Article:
Below is a Nason switch, something I pioneered into an aircraft safety system nearly 20 years ago. It is a very high quality pressure switch, from a company with makes very rugged electrical sensors. Its job is to cut off the primary electrical fuel pump automatically, in case the pilot has a mishap and forgets to or is unable to shut off the critical master putting power to the primary fuel pump.
Picture a 650 just touched down at a busy airport, and running into the wake of a jet that had landed previously. Aircraft gets blown off the runway and the pilot gets knocked out. In this instance, any airplane with a running electrical fuel pump, (not just a Corvair powered one) will continue to pump fuel. If a line is ruptured, it’s a very bad leak. Here is where the Nason switch works: It cuts off the power to the primary pump when the oil pressure drops below 5 psi. Engine stops, fuel flow by the primary pump stops.
I say primary, because on a corvair installation, the Nason switch is just on the primary pump, the back up pump has no switch, to make it as simple as possible. This also allows the engine to be primed and started on the back up pump, as it will flow fuel on command, even without the engine running.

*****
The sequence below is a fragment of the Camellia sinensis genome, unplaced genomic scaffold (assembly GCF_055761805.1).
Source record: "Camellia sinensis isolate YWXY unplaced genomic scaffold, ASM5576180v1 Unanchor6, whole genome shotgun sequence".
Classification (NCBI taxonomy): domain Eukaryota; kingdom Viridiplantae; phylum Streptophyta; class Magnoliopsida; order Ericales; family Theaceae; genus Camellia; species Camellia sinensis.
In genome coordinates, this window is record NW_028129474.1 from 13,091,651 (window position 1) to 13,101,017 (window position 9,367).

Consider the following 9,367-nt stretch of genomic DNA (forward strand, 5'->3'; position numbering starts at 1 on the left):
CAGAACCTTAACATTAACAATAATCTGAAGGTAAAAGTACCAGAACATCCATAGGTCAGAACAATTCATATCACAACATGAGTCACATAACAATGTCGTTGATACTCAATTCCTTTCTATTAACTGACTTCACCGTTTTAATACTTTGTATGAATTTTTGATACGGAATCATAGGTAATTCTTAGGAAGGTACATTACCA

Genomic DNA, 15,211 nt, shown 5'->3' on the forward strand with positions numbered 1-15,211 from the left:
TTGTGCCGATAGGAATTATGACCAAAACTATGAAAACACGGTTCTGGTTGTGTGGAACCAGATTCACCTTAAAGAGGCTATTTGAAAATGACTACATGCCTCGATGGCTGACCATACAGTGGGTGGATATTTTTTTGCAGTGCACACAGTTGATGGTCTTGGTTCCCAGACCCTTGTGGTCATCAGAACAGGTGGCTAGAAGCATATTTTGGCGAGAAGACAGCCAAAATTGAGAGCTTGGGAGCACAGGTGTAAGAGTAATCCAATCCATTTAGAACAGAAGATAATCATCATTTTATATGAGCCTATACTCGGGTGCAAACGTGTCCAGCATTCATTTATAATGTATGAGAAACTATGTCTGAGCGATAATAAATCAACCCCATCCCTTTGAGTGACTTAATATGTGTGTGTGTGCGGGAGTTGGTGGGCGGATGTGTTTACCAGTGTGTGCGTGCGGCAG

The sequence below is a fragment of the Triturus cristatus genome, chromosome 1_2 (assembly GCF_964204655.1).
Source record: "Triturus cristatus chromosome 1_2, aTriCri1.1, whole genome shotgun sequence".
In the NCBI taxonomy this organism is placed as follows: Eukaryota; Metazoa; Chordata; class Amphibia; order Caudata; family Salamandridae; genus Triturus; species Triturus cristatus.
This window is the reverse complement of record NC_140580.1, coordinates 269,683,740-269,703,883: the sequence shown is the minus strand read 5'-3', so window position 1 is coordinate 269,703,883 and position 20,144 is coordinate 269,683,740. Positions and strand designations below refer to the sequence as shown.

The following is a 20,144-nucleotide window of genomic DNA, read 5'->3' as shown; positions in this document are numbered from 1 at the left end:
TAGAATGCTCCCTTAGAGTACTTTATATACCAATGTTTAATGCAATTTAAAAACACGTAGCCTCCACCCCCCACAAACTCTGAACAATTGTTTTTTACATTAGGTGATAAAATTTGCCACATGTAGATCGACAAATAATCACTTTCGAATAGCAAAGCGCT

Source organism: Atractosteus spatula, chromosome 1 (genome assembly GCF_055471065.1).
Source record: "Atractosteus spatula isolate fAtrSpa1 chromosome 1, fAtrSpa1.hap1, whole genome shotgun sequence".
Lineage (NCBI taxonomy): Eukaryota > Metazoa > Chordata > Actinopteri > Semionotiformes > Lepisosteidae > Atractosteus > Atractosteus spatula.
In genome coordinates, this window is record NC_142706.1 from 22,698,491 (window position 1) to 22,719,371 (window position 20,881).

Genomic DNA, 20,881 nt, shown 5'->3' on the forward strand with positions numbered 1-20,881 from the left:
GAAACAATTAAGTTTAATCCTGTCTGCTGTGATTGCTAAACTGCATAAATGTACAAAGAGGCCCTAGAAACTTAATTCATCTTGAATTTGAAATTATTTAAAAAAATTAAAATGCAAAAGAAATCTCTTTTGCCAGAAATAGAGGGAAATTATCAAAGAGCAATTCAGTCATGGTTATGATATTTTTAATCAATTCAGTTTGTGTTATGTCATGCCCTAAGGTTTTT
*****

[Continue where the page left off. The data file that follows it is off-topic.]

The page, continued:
Cars have similar systems, but they don’t have simplicity shown here. 15 years ago I had one builder who loved German things go out of his way to show that he could rig the ignition timing switch from a VW Jetta ( A car that makes the MGB appear to have a reliable electrical system) to do the same function with a bunch of relays and wire. Yes, the Nason switch isn’t the only way to do this task, but when people put their ego aside, its probably the best way.
Again, these just apply to Corvair Powered planes running two electrical fuel pumps, like a 601/650. They don’t apply to gravity feed planes.
3 Replies to “Nason Switch”
Wow. That’s quite an insult for the VW Jetta, considering that the MG-B used an electrical system, produced by the ‘Prince of Darkness’, Lucas Electrics.
Question. Why do Lucas Electrics wires have insulation?
Answer. To hold the smoke in.
I’ve been looking to do something similar to implement a fuel cutoff on a gravity-fed carburetor. There are a number of reliable solenoid valves out there that can shut off a fuel line based on an electrical system. In my day job, I just got done implementing something for somebody who needed to cut off a poisonous gas line if pressure dropped in a way that suggested Boron Triflouride or Arsine gas was being vented into a place where people might be. And in the back of my head, since I do have a gravity-fed fuel system, I’ve thought, “This could be handy.”
And having just bought a ’72 Norton Commando that I had to completely rewire, I’m quite familiar with Lucas Electrics.
Q: Why do the British drink their beer warm?
A: Because Lucas makes refrigerators.
There used to be a website called, “I love Lucas Electrics”. I emailed a friend about it, and he replied that he couldn’t open it. I told him the reason he couldn’t open it was that it was black.